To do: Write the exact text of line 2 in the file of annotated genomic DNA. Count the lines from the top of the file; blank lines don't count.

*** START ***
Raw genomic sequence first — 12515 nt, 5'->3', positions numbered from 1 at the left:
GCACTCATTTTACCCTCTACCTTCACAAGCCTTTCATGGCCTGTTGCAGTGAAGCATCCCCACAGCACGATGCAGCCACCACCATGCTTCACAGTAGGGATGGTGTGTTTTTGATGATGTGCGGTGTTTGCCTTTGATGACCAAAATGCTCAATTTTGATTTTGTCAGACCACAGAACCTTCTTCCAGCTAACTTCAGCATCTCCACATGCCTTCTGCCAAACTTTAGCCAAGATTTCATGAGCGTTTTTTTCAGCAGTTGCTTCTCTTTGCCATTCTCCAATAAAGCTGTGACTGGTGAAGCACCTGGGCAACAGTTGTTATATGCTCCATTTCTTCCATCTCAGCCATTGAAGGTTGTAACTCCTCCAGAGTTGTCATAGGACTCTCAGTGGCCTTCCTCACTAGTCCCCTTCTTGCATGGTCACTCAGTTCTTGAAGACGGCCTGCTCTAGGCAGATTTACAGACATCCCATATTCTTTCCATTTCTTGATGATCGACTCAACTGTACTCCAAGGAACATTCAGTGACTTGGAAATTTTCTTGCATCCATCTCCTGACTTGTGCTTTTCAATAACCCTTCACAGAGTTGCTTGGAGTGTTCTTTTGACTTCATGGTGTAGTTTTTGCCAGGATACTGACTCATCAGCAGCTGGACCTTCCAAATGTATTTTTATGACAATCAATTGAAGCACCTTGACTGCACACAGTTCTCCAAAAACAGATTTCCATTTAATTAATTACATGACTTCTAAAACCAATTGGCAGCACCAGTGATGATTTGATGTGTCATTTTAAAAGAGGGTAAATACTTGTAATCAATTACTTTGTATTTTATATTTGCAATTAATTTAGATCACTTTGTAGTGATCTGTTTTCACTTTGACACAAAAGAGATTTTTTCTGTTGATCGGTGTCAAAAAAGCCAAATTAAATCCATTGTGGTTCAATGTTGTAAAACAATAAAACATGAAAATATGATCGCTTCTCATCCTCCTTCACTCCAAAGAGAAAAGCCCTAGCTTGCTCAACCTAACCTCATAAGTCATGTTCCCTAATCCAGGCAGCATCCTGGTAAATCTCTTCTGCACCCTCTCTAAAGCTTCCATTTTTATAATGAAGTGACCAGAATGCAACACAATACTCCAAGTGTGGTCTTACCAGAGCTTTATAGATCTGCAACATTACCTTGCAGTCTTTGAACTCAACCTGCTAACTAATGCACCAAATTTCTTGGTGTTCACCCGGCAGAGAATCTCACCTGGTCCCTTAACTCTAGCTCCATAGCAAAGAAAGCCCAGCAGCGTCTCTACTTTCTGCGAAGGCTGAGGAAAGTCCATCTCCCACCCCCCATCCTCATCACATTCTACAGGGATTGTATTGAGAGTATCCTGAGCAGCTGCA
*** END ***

GCACTCATTTTACCCTCTACCTTCACAAGCCTTTCATGGCCTGTTGCAGTGAAGCATCCCCACAGCACGATGCAGCCACCACCATGCTTCACAGTAGGGATGGTGTGTTTTTGATGATGTGCGGTGTTTGCCTTTGATGACCAAAATGCTCAATTTTGATTTTGTCAGACCACAGAACCTTCTTCCAGCTAACTTCAGCATCTCCACATGCCTTCTGCCAAACTTTAGCCAAGATTTCATGAGCGTTTTTTTCAGCAGTTGCTTCTCTTTGCCATTCTCCAATAAAGCTGTGACTGGTGAAGCACCTGGGCAACAGTTGTTATATGCTCCATTTCTTCCATCTCAGCCATTGAAGGTTGTAACTCCTCCAGAGTTGTCATAGGACTCTCAGTGGCCTTCCTCACTAGTCCCCTTCTTGCATGGTCACTCAGTTCTTGAAGACGGCCTGCTCTAGGCAGATTTACAGACATCCCATATTCTTTCCATTTCTTGATGATCGACTCAACTGTACTCCAAGGAACATTCAGTGACTTGGAAATTTTCTTGCATCCATCTCCTGACTTGTGCTTTTCAATAACCCTTCACAGAGTTGCTTGGAGTGTTCTTTTGACTTCATGGTGTAGTTTTTGCCAGGATACTGACTCATCAGCAGCTGGACCTTCCAAATGTATTTTTATGACAATCAATTGAAGCACCTTGACTGCACACAGTTCTCCAAAAACAGATTTCCATTTAATTAATTACATGACTTCTAAAACCAATTGGCAGCACCAGTGATGATTTGATGTGTCATTTTAAAAGAGGGTAAATACTTGTAATCAATTACTTTGTATTTTATATTTGCAATTAATTTAGATCACTTTGTAGTGATCTGTTTTCACTTTGACACAAAAGAGATTTTTTCTGTTGATCGGTGTCAAAAAAGCCAAATTAAATCCATTGTGGTTCAATGTTGTAAAACAATAAAACATGAAAATATGATCGCTTCTCATCCTCCTTCACTCCAAAGAGAAAAGCCCTAGCTTGCTCAACCTAACCTCATAAGTCATGTTCCCTAATCCAGGCAGCATCCTGGTAAATCTCTTCTGCACCCTCTCTAAAGCTTCCATTTTTATAATGAAGTGACCAGAATGCAACACAATACTCCAAGTGTGGTCTTACCAGAGCTTTATAGATCTGCAACATTACCTTGCAGTCTTTGAACTCAACCTGCTAACTAATGCACCAAATTTCTTGGTGTTCACCCGGCAGAGAATCTCACCTGGTCCCTTAACTCTAGCTCCATAGCAAAGAAAGCCCAGCAGCGTCTCTACTTTCTGCGAAGGCTGAGGAAAGTCCATCTCCCACCCCCCATCCTCATCACATTCTACAGGGATTGTATTGAGAGTATCCTGAGCAGCTGCA